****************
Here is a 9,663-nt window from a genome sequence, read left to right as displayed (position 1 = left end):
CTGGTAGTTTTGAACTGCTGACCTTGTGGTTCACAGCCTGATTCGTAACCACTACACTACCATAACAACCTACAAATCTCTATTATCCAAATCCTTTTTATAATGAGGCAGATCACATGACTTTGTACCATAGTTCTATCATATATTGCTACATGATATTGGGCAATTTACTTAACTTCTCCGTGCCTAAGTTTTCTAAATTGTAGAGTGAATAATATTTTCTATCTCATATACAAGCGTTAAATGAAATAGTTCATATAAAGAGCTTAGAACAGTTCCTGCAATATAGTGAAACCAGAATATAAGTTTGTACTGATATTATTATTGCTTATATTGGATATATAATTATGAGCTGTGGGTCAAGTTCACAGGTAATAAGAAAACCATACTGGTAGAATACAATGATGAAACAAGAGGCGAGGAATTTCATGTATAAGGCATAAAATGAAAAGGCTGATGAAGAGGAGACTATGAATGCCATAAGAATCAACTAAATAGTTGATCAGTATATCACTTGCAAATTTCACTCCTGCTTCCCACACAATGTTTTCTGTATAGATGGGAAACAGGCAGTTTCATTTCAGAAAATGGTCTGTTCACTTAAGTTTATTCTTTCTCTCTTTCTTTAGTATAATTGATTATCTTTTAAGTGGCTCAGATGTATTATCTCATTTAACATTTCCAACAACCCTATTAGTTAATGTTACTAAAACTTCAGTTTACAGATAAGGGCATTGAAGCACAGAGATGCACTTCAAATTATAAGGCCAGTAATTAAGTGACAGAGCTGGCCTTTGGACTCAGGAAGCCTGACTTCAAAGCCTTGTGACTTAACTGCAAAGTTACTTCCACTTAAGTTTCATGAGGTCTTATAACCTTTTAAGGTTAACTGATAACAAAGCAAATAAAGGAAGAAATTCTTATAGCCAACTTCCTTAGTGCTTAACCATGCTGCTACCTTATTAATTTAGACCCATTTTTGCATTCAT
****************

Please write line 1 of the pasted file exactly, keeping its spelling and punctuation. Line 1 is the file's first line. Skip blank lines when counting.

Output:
Here is a 9,663-nt window from a genome sequence, read left to right as displayed (position 1 = left end):